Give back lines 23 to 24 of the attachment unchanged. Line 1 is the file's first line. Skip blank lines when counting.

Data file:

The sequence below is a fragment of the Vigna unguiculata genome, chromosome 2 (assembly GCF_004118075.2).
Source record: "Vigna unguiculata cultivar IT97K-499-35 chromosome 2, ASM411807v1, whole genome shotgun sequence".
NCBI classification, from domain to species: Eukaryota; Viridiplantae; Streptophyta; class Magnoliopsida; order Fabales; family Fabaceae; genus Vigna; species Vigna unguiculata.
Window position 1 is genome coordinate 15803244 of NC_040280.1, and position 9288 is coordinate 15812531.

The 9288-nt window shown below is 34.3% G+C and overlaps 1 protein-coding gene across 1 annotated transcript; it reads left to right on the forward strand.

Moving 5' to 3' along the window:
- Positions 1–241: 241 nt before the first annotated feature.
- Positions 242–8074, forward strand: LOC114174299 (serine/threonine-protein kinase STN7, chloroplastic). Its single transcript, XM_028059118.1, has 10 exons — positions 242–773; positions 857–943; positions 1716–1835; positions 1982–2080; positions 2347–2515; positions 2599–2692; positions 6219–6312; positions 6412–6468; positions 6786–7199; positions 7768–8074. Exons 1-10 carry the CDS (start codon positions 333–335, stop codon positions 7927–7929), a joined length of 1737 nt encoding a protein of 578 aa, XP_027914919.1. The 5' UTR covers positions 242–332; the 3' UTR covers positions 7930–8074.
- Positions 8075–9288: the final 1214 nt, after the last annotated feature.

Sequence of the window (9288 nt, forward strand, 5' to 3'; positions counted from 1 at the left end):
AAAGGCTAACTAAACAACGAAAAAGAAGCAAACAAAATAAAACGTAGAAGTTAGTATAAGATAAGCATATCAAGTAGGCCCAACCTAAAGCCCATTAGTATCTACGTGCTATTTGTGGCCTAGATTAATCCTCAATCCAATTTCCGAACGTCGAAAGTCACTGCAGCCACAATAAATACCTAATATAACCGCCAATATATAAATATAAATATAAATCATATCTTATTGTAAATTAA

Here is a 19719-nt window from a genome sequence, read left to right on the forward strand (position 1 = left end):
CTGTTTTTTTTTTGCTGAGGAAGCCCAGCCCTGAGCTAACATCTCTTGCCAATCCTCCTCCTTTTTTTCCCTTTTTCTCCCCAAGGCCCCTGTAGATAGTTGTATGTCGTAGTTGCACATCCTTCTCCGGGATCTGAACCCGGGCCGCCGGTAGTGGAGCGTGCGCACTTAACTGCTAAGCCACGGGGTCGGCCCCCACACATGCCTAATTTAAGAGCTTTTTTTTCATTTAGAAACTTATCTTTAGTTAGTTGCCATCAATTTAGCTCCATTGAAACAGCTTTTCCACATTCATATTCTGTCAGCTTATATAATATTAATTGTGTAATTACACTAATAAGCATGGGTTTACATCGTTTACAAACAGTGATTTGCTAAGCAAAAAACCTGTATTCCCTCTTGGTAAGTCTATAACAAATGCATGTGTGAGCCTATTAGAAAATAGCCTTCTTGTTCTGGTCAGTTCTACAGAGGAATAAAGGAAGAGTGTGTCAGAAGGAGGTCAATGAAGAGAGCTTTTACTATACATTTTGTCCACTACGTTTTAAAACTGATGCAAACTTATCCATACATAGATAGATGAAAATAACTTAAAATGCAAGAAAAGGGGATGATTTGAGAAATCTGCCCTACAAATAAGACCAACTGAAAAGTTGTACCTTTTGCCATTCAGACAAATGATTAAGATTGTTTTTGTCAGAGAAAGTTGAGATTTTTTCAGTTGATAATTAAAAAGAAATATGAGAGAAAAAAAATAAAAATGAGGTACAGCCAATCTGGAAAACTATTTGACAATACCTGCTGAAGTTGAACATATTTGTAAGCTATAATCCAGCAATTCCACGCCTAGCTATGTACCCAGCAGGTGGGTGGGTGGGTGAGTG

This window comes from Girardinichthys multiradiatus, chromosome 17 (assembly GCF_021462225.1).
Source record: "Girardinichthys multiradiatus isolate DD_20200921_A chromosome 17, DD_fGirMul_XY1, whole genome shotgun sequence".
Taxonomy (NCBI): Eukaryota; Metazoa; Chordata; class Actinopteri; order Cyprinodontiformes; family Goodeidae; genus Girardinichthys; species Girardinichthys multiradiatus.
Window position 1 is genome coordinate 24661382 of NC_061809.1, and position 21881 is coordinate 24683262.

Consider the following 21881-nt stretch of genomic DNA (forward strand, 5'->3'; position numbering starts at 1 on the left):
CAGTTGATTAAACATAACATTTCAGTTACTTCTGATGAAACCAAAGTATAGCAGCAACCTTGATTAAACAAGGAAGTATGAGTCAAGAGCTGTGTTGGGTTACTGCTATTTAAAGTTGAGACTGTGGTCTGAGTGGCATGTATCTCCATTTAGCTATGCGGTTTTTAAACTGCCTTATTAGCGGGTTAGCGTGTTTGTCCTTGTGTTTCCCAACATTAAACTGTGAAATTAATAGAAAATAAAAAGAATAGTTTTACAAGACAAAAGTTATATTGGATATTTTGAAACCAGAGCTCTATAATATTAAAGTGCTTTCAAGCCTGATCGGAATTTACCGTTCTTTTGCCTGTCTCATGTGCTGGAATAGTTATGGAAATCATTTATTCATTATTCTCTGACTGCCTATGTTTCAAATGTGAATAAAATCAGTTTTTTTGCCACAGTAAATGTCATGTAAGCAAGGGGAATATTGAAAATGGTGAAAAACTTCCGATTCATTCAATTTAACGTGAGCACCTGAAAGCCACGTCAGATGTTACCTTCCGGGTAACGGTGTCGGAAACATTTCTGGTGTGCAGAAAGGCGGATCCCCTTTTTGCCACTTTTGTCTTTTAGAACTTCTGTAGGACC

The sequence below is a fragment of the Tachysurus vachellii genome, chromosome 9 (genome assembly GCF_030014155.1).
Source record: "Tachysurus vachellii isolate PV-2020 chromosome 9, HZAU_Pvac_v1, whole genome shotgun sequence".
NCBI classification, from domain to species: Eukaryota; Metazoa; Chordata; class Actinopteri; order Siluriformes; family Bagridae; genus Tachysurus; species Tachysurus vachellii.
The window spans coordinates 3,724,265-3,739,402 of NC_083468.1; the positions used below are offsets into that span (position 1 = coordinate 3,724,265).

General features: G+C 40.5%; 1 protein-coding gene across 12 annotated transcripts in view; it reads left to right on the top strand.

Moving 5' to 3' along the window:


The window spans coordinates 3,724,265-3,739,402 of NC_083468.1; the positions used below are offsets into that span (position 1 = coordinate 3,724,265).

General features: G+C 40.5%; 1 protein-coding gene across 12 annotated transcripts in view; it reads left to right on the top strand.